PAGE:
GQ also mentioned that Alexander Wang’s upcoming autumn/winter collection was heavily influenced by alpine style and the stand out piece was a ranger-style ankle boot with snakeskin accents on the toe cap. Following suit with snakeskin influenced collections for AW14 were Philipp Plein, with his ‘Noir Cowboy’ titled show, and Vivienne Westwood, demonstrating that this polarising trend is likely to remain in vogue for the remainder of 2014.
Elsewhere, Details magazine showed their support for leather detailing in a street style feature called ‘Just Add Leather’. The article included photos of an overcoat with leather sleeves, a jumper with leather funnel-neck and a pea coat with leather collar and sleeve panelling.
Details followed this up by publishing an article on bomber and varsity jackets, classing them as the go-to outerwear silhouettes for the current transitional season. The jackets featured included an A.P.C Kenickie Teddy Varsity Jacket with leather sleeves and pocket detailing, a Balenciaga Bomber Jacket in full leather and A Kind of Guise Golden Sun Blouson Bomber Jacket with leather sleeves and a shearling collar.
The high street has embraced the leather trend with open arms. Visit any branch of Zara, Topman or River Island and you will already find a wide variety of items with leather patches, panels and pouches, as well as a more traditional range of leather accessories.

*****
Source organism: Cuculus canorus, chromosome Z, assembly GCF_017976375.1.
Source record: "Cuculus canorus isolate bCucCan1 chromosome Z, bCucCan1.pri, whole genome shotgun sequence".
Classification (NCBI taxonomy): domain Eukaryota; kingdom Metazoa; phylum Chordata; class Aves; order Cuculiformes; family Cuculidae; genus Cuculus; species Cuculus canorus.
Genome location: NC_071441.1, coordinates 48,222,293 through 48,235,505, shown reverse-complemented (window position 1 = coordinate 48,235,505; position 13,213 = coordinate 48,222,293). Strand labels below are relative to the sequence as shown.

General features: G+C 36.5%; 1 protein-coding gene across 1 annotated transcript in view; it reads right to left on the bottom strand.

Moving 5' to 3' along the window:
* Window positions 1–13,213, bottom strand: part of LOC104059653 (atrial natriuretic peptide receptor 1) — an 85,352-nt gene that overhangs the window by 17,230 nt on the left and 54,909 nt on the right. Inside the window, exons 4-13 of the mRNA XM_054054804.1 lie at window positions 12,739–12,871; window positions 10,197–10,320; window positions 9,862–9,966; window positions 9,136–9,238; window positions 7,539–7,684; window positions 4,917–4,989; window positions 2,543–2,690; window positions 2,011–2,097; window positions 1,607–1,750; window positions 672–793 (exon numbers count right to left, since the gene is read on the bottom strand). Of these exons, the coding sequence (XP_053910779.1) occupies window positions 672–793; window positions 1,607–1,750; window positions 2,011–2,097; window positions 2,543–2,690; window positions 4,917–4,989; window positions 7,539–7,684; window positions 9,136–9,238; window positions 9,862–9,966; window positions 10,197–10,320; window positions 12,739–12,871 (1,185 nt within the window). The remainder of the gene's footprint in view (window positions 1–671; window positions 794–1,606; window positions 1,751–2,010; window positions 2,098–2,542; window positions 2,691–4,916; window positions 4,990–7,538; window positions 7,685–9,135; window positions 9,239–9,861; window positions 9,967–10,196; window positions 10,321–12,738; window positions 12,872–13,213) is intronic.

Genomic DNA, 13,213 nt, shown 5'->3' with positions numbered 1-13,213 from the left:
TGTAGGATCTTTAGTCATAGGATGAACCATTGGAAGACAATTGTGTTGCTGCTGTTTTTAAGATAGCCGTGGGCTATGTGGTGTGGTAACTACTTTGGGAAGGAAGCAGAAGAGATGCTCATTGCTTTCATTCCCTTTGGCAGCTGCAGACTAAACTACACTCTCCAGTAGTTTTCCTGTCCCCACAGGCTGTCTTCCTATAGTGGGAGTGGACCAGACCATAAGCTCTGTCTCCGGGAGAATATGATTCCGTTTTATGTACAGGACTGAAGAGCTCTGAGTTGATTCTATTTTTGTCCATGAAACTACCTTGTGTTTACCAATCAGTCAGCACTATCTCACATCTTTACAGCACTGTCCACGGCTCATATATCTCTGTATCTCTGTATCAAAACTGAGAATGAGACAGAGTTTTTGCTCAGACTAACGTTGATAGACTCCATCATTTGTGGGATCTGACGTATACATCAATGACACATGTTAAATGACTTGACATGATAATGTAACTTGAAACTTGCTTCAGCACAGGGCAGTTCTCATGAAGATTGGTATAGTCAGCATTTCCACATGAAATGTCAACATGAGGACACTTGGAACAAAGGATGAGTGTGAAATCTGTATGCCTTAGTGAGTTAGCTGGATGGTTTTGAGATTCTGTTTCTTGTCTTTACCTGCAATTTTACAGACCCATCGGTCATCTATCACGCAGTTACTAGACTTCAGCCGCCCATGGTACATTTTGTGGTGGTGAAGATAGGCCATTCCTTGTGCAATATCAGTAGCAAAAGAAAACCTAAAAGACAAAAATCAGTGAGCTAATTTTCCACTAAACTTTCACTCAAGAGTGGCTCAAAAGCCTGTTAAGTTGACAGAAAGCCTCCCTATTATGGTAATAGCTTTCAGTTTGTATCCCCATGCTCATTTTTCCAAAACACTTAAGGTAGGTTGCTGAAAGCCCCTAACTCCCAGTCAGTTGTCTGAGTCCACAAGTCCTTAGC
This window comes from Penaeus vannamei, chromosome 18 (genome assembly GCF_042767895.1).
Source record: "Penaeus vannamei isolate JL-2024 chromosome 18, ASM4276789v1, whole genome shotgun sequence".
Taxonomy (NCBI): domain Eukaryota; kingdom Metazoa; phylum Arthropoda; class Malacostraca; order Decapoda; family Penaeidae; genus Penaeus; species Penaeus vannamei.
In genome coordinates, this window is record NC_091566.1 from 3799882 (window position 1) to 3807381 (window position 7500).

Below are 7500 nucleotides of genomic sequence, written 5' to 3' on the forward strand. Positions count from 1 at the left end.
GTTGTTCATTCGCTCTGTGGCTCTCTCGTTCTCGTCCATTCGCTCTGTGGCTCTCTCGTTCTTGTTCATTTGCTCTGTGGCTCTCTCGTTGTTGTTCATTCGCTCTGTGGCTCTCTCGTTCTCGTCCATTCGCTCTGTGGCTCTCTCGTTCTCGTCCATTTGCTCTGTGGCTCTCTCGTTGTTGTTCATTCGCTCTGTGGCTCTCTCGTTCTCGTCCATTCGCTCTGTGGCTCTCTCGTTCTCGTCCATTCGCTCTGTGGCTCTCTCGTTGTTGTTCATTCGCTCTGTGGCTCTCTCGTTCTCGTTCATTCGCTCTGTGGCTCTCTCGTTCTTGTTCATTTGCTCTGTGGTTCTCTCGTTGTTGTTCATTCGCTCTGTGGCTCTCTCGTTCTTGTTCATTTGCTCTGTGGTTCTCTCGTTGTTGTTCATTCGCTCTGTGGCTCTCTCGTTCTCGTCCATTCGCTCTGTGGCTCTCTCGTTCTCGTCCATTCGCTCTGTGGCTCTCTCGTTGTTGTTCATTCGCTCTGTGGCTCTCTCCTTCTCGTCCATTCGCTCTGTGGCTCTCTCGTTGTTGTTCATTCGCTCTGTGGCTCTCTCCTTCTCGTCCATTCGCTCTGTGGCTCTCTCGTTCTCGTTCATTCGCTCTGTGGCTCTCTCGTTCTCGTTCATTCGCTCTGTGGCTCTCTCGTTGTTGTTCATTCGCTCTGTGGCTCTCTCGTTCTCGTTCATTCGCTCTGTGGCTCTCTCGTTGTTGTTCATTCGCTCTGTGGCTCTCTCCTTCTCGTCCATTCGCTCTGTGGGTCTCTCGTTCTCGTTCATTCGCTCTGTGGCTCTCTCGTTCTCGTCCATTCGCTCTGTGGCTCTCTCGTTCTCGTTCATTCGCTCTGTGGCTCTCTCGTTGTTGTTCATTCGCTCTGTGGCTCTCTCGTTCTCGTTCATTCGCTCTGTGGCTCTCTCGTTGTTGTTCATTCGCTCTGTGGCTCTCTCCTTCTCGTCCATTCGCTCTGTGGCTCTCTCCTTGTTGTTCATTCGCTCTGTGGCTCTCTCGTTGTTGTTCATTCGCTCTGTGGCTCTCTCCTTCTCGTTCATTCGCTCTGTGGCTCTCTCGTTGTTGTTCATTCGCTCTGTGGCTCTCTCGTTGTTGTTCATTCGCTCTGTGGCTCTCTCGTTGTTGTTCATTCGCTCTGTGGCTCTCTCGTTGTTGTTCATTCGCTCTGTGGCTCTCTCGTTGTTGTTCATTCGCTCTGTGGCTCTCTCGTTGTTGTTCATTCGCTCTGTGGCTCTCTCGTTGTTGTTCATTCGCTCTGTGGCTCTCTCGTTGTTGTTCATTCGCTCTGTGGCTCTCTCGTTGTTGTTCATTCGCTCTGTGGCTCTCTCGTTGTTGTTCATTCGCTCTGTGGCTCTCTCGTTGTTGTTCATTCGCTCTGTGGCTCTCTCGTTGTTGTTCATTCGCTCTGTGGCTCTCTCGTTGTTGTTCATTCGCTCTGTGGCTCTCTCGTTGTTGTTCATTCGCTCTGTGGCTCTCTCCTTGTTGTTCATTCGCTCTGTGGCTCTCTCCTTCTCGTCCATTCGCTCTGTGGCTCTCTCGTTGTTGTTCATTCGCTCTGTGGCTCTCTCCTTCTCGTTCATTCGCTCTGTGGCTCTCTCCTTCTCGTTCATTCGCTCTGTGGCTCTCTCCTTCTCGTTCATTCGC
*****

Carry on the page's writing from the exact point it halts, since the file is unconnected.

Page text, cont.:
Snakeskin, although traditionally reserved for shoes and briefcases, has also made the transition to other types of clothing this season, with the pattern being widely applied to t-shirts and trousers:
- Topman Monochrome Snakeskin Bow Tie
- Another Influence T-shirt With Snake Pocket
- Iuter Jaques Snake Sweatshirt
- Allsaints Lycan Zip Hoody
- Rick Owens Mens Savage Black Leather Vest
- Allsaints Raydon Leather Shirt
- Alexander Mcqueen Skull And Snake Skin-print Silk Scarf
- River Island Blue Systvm Snake Print T-shirt
- Topman Mono Snake Short Sleeve Shirt
- Richard Nicoll Snake-effect Jacquard T-shirt 187420
- Richard Nicoll Snake-effect Jacquard Baseball Cap 188272
- Acne Studios Hans Snake Glazed Elaphe Slip-on Sneakers
- Tim Coppens Leather-panel Cotton Sweatshirt 191446
- Topman Navy Leather Look Sleeve T-shirt
- River Island Black Leather-look Yoke Oxford Shirt
- Topman Black Leather Look Pocket Blazer
- Topman Grey Herringbone Leather Look Sleeved Blazer
- River Island Black Ri Studio Leather-look Panel Polo Shirt
- Balmain Skinny-leg Leather Track Pants 190630
- B-side By Wale Leather T-shirt
- Givenchy Leather Shirt
It’s fair to say that snakeskin is likely to be a ‘love it or hate it’ trend, but the use of leather is something that will have a far wider appeal. Although an unexpected fabric choice for the spring/summer season, the finer, thinner cuts and removal of linings has turned it into a serious contender for SS14.
Of course, a trend is only successful if it is embraced by the men of the world. So as always, we want to hear from you: will snakeskin be slithering into your wardrobe this season? Is wearing leather in summer a stretch too far? Or does it make a refreshing change to the typical, lightweight cotton and linens we are used to seeing when the sun has got his hat on?
We welcome your thoughts and musings below…